Where I think I can add something new is on his claim that two thirds of Christians feel marginalised. This claim is based on a survey commissioned by our old friends, Coalition for Marriage (C4M). That naturally raises suspicions in my mind, but isn’t sufficient reason on its own to dismiss the findings, even though previous surveys give similar results, suggesting that this isn’t a result of recent equality legislation, as is implied.
That these Christians feel marginalised doesn’t mean their perception is accurate (it could just mean they read the Mail or Telegraph), but it’s a statistic that deserves some attention. The first point to notice is that the survey sampled practising Christians. That’s an obvious approach, but it raises questions in my mind.
The church have previously been keen to emphasise their open tent, with anyone who claims the remotest degree of faith in anything hailed as further evidence that their views should be treated with due respect. We represent 59% of the country, listen to us! They’ve even objected to efforts to find out what Census Christians really believe, arguing that a self-identified label should be good enough for anyone.
So where are all those Christians in this survey? 59% of the UK’s 60m inhabitants would be 35.4mChristians, but practising Christians is a much narrower definition. Clear numbers for this are hard to come by, but even based on an old Tearfund report which probably overestimates adherence compared to the current position and using the generous estimate of attending church once a month to count as practising, that would amount to 15% of the population, or 9m.
Some reports put the figure much lower, with statistics of 6% regular church attendance and 7% considering themselves “practising Christians”. This last figure is probably the most significant, given the aim of the survey, but even assuming the most generous interpretation, somewhere along the way, Lord Carey has lost the best part of 30m Christians.
The reasons for this sudden disappearance are obvious, but they deserve to be spelt out and emphasised. Carey and C4M believe they have the right to dictate how the country should be run because (they say) they represent a significant body of opinion, but when the chips are down, they retreat to the safety of a tiny rump of true believers, point out that this rump objects to progress, and claim to be a persecuted minority. It’s simply dishonest.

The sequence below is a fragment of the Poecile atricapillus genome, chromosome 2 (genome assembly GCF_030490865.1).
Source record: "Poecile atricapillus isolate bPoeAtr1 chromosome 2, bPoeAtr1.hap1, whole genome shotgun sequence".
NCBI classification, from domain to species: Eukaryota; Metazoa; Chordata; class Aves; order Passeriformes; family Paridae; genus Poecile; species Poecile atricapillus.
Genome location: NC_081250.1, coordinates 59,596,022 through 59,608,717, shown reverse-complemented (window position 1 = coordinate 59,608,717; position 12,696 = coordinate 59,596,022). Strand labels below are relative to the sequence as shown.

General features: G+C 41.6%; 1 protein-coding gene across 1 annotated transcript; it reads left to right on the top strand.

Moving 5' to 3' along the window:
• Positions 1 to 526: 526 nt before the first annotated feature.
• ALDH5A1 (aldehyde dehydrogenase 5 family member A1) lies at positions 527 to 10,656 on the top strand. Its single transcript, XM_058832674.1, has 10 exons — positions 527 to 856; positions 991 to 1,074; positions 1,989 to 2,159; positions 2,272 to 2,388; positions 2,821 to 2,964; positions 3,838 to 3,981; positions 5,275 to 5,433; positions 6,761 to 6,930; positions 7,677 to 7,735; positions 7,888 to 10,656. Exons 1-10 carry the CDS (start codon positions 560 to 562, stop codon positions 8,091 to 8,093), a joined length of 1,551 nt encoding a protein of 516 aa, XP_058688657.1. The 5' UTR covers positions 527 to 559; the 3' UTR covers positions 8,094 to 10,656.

Ironically, the results of this survey, which broadly show that respondents feel their beliefs should be treated with more respect, are likely to be a direct result of the cherry-picking propaganda of the likes of Carey. If Christians had a true impression of the number of people who shared their precise opinions, maybe they wouldn’t expect public policy to be dictated by the views of their own small fraction of the country.
Uh-oh, this looks like trouble!
I suppose it had to happen eventually. I thought I would have a bit longer to prepare for it, but it’s rolled around pretty quickly – last Sunday, elder son decided that he wanted to stay at home with Daddy.
This is where everything goes Bizarro World, through the looking glass and into the Twilight Zone, to mix a few metaphors. My wife doesn’t want to end up dragging him off to church when he doesn’t want to go, and she was prepared to let him stay with me. One week off, if he was feeling like it, wouldn’t be the end of the world, and was less of a risk than turning Sunday mornings into a battleground.
I, on the other hand, was horrified. The very last thing I want is to have my family blaming me for my boys growing up as heathens. This would complicate everything by making me look like a bad influence, leading him astray by holding out the possibility of an alternative on Sundays. That sounds as if my main concern is personal and selfish. I hope it isn’t, and I don’t think it is, but that was the first thing that popped into my head at the time.
Here’s where it gets a bit sticky. Obviously, I don’t mind if he eventually decides on a position that’s more or less the same as mine (whatever it might be that week), but I want him to do it the right way, not on a whim or out of convenience. I wouldn’t be comfortable with him declaring himself an atheist just so that he can have a lie in, for example. Fortunately, he’s still at the age where he’s the one trying to drag us out of bed in the mornings.
But why should church be the default? Why shouldn’t he expect to stay at home and need a good reason to go out and be taught strange things? Because like it or not, it is the default for him now. It’s what he’s always done, and it seems reasonable (if not entirely logical) that he should need a decent reason not to go.
At the heart of all this, once again, is the awkwardness that comes from me having different ideas from my wife. We always used to think the same way, give or take, and there’s no disguising the fact that our growing differences are going to cause some problems. They’re also going to require a whole lot more pragmatic compromises between us.
Image courtesy of nicci, used with permission
I was previously aware of the term “Full Gospel” and the existence of “Full Gospel” churches, fellowships and conferences, but I was reminded of the term today and my mind started to wander in very strange directions. Part of me wants to stroke my beard and explore the implications for ecumenical relations, but mainly I think the idea’s ripe for a spot of mockery.
The obvious (and boring) meaning is that it’s the whole Gospel, wi’ nowt taken out, but that makes me wonder if nasty brown bread’s the right analogy. What if it’s more like most things we consume, such as coffee, and some of the things in the Gospel are bad for you? Then it would probably be more virtuous to order a skinny Gospel instead of the full one, but I’ve never heard of a Partial Gospel Church of Christ, and the Strained Gospel Church sounds quite unpleasant.